A satellite Sentinel-6 "Michael Freilich" that will be critical to the understanding of climate change has blasted skyward from California.
Sentinel-6 "Michael Freilich" is set to become the primary means of measuring the shape of the world's oceans.
Its data will track not only sea-level rise but reveal how the great mass of waters is moving around the globe.
The Sentinel is a joint endeavour between Europe and the US, and will continue the measurements that have been made by a succession of spacecraft, called the Jason-Topex/Poseidon series, going back to 1992.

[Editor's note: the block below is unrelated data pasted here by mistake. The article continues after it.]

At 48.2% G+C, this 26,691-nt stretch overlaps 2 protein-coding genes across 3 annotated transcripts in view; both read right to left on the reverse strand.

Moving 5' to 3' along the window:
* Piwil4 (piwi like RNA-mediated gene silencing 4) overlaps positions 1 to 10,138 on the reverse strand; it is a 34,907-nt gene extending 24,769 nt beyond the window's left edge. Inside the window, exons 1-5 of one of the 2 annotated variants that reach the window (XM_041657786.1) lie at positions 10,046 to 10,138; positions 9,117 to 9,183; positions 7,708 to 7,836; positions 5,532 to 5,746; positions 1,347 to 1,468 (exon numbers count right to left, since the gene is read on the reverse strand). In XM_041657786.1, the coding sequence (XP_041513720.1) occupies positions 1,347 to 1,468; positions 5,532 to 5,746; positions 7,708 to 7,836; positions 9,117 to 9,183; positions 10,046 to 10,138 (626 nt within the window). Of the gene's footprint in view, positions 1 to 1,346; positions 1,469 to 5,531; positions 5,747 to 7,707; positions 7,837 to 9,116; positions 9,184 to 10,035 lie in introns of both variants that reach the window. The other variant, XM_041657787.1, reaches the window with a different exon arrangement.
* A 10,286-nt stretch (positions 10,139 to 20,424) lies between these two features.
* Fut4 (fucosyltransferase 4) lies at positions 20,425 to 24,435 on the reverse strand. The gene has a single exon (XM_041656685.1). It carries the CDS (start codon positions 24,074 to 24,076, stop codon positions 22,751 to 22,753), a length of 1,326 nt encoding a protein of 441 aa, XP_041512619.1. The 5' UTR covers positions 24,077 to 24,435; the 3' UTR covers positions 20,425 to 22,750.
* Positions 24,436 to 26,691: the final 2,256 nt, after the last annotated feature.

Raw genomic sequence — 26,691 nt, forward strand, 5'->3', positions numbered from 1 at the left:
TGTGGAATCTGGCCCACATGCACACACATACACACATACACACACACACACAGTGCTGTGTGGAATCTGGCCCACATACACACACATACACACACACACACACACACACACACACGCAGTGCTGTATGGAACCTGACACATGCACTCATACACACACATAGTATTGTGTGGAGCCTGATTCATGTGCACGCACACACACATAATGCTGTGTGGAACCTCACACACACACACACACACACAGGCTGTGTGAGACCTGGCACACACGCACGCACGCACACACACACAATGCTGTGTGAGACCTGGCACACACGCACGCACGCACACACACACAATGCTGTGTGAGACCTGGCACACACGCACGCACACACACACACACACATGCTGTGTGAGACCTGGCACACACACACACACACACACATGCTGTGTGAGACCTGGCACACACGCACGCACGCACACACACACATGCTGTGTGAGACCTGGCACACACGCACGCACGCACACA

Sentinel-6 will, however, fly with a much improved capability, which will allow it to see more clearly what seas are doing right up against coastlines; and also how inland water features - rivers and lakes - are behaving.